Swimming has a free rider problem. In a sport where the only objective measurement of progress and development is the clock, a lot of swimmers are getting some of that regardless of what they put in. Which swimmers? Young swimmers, riding for free through puberty (and for boys, sometime beyond), getting better all the way.
Then, all of a sudden, the free ride stops. Swimmers can feel like they have literally hit a wall. They plateau, or get worse. They question: "why am I doing this?" and ponder "maybe I've reached the end of my talent". This is a crucial mental period for all swimmers to face. What do you do when the free ride ends?
The problem is more acutely felt by female swimmers, who get booted far more abruptly and at a younger age. Many female swimmers spend the rest of their swimming careers after age 14-15 trying to recreate what "worked" for them at that age.
In this lies one of the biggest fallacies, that swimmers often learn (and are taught) what "works" for them during the free ride. When I coached in Denmark, many of the top "junior" swimmers, a category that features 14 year old girls, swam ten practices a week, plus dryland. Some more "enlightened" coaches had fewer practices but nevertheless put swimmers through a grind.
If you make young swimmers train "hard", they will go "fast". You are not teaching them what it takes to be successful. You are taking out a high interest loan on their swimming career. That discussion is for another post- what should a swimmer or coach do when faced with the sudden challenge of actually doing what it takes to get better?
1. Focus on Skills- It is never too late to focus on the skill of swimming. Is it harder to change stroke technique with an older swimmer? Maybe. But far too many coaches (and swimmers) decide that the time for stroke and skill development has passed sometime before now. Time invested in skill development is the opposite of just "training hard", the payoff is longer term with interest.
2. Get specific- The genetic free ride has enabled many coaches and swimmers to implement very generalized training programs. After all, if swimmers get better regardless, then you can basically do whatever you want at young ages and look good as a coach. A small percentage of swimmers with unique physiologies and mentalities are able to continue to thrive beyond puberty in these training styles, enough that it validates this type of training long enough for it to survive.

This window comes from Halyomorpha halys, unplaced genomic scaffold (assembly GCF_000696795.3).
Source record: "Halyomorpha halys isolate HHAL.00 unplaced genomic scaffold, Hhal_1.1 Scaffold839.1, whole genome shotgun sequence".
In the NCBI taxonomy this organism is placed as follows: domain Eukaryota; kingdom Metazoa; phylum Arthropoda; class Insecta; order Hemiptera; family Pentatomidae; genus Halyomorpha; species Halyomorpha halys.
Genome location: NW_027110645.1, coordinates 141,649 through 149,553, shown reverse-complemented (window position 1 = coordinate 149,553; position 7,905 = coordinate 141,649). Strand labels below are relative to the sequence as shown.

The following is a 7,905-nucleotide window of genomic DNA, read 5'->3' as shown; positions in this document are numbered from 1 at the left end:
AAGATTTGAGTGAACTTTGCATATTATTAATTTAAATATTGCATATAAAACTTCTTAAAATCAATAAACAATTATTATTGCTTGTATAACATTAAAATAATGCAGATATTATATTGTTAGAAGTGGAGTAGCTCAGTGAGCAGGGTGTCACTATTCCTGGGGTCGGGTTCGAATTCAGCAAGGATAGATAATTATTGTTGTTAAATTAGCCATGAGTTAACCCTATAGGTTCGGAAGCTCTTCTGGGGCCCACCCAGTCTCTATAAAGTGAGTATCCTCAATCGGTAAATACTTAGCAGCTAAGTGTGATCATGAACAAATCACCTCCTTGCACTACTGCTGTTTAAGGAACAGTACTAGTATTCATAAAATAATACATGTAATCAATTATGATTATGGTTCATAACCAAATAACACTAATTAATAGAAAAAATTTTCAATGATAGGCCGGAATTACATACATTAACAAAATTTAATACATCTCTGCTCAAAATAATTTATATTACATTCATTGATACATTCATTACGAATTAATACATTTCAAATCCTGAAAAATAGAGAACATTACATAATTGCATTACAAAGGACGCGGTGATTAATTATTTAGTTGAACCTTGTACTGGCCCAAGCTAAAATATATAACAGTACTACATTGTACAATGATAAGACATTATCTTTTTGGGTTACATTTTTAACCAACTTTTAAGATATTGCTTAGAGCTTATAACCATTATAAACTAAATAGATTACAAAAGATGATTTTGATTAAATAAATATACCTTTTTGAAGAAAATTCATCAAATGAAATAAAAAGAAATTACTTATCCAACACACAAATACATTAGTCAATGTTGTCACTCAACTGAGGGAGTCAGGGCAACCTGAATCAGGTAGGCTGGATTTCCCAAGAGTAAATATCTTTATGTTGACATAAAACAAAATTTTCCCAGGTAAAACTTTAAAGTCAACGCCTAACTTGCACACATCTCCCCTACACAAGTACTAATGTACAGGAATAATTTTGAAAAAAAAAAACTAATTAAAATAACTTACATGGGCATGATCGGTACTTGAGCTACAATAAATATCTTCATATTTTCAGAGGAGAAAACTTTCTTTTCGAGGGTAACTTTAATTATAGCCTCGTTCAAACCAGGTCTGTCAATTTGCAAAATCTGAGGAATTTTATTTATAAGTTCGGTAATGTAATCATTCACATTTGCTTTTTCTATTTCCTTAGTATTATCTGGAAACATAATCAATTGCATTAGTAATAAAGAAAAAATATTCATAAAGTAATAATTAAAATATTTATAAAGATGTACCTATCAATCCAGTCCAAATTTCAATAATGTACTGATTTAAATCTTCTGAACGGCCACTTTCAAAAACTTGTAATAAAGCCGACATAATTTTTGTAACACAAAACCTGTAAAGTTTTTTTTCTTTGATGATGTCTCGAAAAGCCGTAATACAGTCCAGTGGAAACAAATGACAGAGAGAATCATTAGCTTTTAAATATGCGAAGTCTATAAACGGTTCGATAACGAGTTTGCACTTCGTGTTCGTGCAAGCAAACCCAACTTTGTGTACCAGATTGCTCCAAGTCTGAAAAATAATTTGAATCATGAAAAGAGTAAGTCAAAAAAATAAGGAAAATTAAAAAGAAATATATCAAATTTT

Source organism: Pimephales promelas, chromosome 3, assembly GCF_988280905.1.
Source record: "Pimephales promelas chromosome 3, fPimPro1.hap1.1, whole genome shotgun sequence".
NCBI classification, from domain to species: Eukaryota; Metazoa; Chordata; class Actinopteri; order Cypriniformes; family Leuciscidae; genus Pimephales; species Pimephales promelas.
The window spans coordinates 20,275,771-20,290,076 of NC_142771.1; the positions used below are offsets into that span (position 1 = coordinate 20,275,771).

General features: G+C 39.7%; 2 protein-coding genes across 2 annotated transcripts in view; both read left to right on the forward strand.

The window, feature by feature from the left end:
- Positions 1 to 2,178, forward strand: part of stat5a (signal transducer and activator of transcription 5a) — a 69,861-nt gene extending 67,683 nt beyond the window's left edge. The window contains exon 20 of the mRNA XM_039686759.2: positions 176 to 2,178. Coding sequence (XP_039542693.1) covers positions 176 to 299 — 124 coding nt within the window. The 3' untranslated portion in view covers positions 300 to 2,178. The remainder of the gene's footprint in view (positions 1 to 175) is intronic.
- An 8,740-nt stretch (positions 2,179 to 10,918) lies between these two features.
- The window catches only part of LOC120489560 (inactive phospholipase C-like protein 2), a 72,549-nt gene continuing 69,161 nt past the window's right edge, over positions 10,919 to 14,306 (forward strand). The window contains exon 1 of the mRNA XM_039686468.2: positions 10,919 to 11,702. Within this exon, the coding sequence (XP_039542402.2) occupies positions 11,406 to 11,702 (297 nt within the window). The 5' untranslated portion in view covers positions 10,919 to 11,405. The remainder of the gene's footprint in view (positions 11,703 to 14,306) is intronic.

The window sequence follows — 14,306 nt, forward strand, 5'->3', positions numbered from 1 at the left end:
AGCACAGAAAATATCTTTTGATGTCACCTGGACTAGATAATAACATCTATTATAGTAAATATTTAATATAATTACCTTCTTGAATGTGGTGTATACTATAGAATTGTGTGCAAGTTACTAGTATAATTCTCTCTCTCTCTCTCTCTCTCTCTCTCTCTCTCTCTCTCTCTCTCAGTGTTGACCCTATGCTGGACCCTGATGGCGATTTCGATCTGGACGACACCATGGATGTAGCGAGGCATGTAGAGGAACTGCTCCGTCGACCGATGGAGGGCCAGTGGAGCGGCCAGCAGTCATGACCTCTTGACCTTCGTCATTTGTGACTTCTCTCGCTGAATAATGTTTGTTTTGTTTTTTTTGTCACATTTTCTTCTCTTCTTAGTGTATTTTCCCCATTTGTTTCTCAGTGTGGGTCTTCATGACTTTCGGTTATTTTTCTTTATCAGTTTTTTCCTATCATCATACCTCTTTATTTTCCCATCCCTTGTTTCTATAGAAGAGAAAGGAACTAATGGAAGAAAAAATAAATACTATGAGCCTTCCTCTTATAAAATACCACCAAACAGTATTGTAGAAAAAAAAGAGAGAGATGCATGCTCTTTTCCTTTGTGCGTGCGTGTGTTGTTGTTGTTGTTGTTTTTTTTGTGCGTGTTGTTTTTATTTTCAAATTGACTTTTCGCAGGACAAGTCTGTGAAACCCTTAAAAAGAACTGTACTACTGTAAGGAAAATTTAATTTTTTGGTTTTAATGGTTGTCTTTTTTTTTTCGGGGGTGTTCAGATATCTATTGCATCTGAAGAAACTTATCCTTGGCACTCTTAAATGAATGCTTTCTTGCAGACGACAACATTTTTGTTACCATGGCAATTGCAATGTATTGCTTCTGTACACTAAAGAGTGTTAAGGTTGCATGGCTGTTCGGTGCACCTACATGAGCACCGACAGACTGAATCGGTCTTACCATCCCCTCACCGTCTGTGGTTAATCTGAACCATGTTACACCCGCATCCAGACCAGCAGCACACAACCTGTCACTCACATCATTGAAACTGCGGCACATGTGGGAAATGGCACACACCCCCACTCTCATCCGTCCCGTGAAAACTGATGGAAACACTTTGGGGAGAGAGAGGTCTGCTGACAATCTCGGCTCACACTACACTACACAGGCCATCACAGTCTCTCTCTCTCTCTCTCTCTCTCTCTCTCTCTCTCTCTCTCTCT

For the rest of us, it's time to get workouts that are specific and thoughtful. Coaches and swimmers should consider every set, every dryland exercise, every piece of feedback. How does it make you improve?
3. Less can be more- Consider the above 14 year old swimmer who trains ten practices per week. What would be the next natural progression for her in training? Eleven practices, then twelve? Or, could she swim six practices a week and still get better?
In most cases, I would argue that she could. I've tried it myself just to be sure. Do not be afraid to reset and redefine the quality level of practice. Do not get locked into a mindset of "more" practices, more hours spent before you have reached the absolute highest level of quality.
One of the shocking things I learned in Denmark was that in Danish rowing, youth athletes frequently went down in the amount of time they trained for the high school years. The thinking was that, with the high schools there almost totally uncooperative with sports clubs, they could keep athletes in the sport.
The change had another benefit for Danish rowing however: coaches had to find a way to keep competitive results strong during these years, and refined better training methods. Danish rowing is a consistent Olympic medal winner in a country of just five million people.
Swimming in general is far too reliant on poor development models that don't take into account how few swimmers improve when their natural growth ends. Coaches and athletes need to reconsider what to do both before and after the free ride ends.